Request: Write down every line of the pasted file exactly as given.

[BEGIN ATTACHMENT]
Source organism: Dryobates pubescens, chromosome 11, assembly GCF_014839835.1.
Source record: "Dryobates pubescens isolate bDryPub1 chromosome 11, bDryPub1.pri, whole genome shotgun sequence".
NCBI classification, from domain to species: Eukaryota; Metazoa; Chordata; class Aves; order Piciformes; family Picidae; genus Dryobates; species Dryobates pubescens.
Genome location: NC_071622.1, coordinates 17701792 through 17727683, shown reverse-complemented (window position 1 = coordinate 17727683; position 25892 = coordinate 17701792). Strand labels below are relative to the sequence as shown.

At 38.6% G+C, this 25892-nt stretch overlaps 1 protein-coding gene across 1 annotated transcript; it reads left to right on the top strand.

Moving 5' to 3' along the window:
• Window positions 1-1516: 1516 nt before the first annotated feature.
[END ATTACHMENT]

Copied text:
Source organism: Dryobates pubescens, chromosome 11, assembly GCF_014839835.1.
Source record: "Dryobates pubescens isolate bDryPub1 chromosome 11, bDryPub1.pri, whole genome shotgun sequence".
NCBI classification, from domain to species: Eukaryota; Metazoa; Chordata; class Aves; order Piciformes; family Picidae; genus Dryobates; species Dryobates pubescens.
Genome location: NC_071622.1, coordinates 17701792 through 17727683, shown reverse-complemented (window position 1 = coordinate 17727683; position 25892 = coordinate 17701792). Strand labels below are relative to the sequence as shown.

At 38.6% G+C, this 25892-nt stretch overlaps 1 protein-coding gene across 1 annotated transcript; it reads left to right on the top strand.

Moving 5' to 3' along the window:
• Window positions 1-1516: 1516 nt before the first annotated feature.